Sculptor and Choreographer Fred Holland Dies at 65

The artist's last show is on view at Tilton Gallery.

Fred Holland. Photo: Tom Brazil, courtesy Tilton Gallery.

New York-based sculptor and choreographer Fred Holland died of colon cancer Saturday evening, March 5. The artist’s passing comes on the heels of the opening of his current exhibition at Tilton Gallery, titled “Fred Holland: SSAPMOC.”

The show, on view February 25–April 9, 2016, is the artists’s second with Tilton, where he’s been showing since his debut in 2009. Due to his illness, Holland was unable to attend the opening in person, but called in during the event via FaceTime.

“Holland’s amazing spirit is in all these works, clear, poetic and profound, with a playful sense of discovery,” the gallery states of the exhibition, which features sculptures crafted from materials such as bricks, glass, plaster, and pillows.

Fred Holland, <em>Beacon</em> (2015). Pillows, steel, fabric, wood, glass, and plaster (detail).<br>Photo: courtesy Tilton Gallery.

Fred Holland, Beacon (2015). Pillows, steel, fabric, wood, glass, and plaster (detail).
Photo: courtesy Tilton Gallery.

Born in 1951, Holland studied Columbus College of Art & Design in Ohio but worked primarily in dance, performing with such figures as Meredith Monk until 1992, when an injury prompted his return to visual art. He has been included in group shows at institutions including MoMA PS1 in Queens, the Newark Museum, the Drawing Center in New York, and the Albany Art Museum.

“Most of my work has to do with, I would say, memory and narrative,” Holland explained to artist Patricia Goodrich for “Voices Underground” a 2003 museum and oral history project that brought together work from 27 artists at Europos Parkas, Lithuania. “I like using organic material, wood. I like using found material. I use teeth in my sculptures. I use pennies. But mostly, I think, I believe in a sense of things being passed on.”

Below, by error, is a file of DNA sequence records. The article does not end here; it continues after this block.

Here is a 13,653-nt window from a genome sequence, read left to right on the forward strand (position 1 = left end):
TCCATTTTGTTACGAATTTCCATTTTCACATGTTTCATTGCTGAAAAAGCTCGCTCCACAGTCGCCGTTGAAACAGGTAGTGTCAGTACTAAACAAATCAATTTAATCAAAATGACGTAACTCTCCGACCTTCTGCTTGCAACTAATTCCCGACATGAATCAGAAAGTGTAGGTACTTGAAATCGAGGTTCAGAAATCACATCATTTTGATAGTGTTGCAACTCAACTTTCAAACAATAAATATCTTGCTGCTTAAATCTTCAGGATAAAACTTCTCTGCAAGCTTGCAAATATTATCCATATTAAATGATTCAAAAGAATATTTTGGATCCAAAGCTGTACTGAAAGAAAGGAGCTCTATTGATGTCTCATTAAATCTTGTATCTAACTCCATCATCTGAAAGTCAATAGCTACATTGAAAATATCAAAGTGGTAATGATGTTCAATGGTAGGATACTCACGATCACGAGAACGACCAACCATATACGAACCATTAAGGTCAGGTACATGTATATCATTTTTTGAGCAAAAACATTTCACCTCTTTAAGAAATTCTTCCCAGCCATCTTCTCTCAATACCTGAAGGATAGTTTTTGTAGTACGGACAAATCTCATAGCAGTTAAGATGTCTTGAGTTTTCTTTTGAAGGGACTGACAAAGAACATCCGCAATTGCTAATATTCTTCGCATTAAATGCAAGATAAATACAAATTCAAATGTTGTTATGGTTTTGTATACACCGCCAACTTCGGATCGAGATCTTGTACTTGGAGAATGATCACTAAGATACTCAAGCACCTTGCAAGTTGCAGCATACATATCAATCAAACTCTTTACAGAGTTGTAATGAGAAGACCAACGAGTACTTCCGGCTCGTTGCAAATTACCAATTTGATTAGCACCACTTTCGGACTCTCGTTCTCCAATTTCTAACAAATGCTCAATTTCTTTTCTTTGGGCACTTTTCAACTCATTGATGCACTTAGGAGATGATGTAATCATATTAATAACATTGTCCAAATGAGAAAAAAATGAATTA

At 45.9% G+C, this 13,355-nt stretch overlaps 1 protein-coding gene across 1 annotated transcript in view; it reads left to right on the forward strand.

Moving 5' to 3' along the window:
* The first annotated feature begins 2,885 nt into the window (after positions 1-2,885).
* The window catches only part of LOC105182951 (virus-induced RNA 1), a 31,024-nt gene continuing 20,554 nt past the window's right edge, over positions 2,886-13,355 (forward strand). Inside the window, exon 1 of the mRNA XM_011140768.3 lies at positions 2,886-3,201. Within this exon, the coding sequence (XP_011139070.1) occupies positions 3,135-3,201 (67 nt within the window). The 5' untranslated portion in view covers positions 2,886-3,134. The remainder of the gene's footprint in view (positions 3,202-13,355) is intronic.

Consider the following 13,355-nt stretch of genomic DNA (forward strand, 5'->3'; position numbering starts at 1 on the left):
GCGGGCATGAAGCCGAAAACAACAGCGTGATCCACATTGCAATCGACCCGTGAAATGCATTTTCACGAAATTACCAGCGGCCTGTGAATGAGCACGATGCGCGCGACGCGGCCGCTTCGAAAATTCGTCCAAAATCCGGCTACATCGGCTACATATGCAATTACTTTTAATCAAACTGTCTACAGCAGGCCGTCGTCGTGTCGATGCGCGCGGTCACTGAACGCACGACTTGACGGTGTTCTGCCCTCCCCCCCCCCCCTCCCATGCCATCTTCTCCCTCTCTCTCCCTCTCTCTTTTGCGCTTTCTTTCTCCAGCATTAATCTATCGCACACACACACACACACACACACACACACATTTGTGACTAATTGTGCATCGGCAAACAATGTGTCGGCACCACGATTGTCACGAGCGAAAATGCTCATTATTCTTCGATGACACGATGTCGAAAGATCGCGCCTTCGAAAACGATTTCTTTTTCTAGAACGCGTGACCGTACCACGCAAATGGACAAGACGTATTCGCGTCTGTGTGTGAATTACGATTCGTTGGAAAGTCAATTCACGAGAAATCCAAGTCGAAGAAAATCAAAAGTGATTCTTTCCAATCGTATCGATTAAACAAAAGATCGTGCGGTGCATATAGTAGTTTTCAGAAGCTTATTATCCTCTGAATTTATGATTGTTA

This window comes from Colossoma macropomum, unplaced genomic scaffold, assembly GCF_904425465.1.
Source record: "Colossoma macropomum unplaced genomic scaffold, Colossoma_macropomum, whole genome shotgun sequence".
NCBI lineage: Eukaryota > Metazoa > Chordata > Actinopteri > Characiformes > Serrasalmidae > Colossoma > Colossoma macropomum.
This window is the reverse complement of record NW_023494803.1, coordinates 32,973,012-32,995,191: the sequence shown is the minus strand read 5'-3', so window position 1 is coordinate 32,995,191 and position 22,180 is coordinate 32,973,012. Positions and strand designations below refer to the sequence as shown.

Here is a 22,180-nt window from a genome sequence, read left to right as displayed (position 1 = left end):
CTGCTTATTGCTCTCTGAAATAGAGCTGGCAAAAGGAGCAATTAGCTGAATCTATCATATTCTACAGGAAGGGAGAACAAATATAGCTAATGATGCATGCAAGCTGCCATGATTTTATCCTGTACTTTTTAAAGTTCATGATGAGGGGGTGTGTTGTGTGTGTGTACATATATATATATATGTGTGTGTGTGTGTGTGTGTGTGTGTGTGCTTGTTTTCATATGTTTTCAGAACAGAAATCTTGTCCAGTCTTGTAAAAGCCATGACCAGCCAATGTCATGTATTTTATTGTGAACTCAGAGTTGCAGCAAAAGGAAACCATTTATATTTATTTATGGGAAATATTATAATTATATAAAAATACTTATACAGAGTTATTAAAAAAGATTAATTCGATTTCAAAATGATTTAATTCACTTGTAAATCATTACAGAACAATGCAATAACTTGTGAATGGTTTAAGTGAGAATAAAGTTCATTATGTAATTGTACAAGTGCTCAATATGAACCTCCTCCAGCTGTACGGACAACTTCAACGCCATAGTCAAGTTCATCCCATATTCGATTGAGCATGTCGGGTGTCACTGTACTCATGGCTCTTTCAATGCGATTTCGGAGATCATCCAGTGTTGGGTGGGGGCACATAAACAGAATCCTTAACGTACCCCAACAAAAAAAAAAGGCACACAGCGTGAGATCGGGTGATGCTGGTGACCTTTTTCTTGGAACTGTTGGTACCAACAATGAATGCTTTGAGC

That unorthodox mix of materials was what drew Holland Cotter, writing for the New York Times, to Holland’s first solo exhibition, held in 1999 at Harlem’s Gallery X. “A good, spare show with materials that seem unpromising when read on a checklist but really work,” Cotter opined. “The message seems to be that we take our history with us if we choose to, wherever we go.”

Fred Holland (1988). Photo: Peggy Jarrell Kaplan, courtesy Tilton Gallery.

Fred Holland (1988).
Photo: Peggy Jarrell Kaplan, courtesy Tilton Gallery.

It was that positive review that opened doors for Holland, who had been working on the side as a line cook at the Monkey Bar and Vongs Restaurant at the time. In 2009, he was diagnosed with stage three colon cancer. “I can’t begin to speak on how it has affected my work and me, only that I continue to work with plans for an exhibition at Jack Tilton Gallery [in] early 2016,” wrote Holland in a biography for the gallery. 

Among Holland’s numerous accomplishments are a Creative Capital Award (2000); grants from the Pollock-Krasner Foundation (2010 and 2004) and National Endowment for the Arts (1986, 1988, 1989, and 1992); and residencies at Cite International des Arts Paris sponsored by Foundation de France (2007) and the Art Omi International Artists Colony Residency.

Fred Holland: SSAPMOC” is on view at Tilton Gallery in New York February 25– April 9, 2016.

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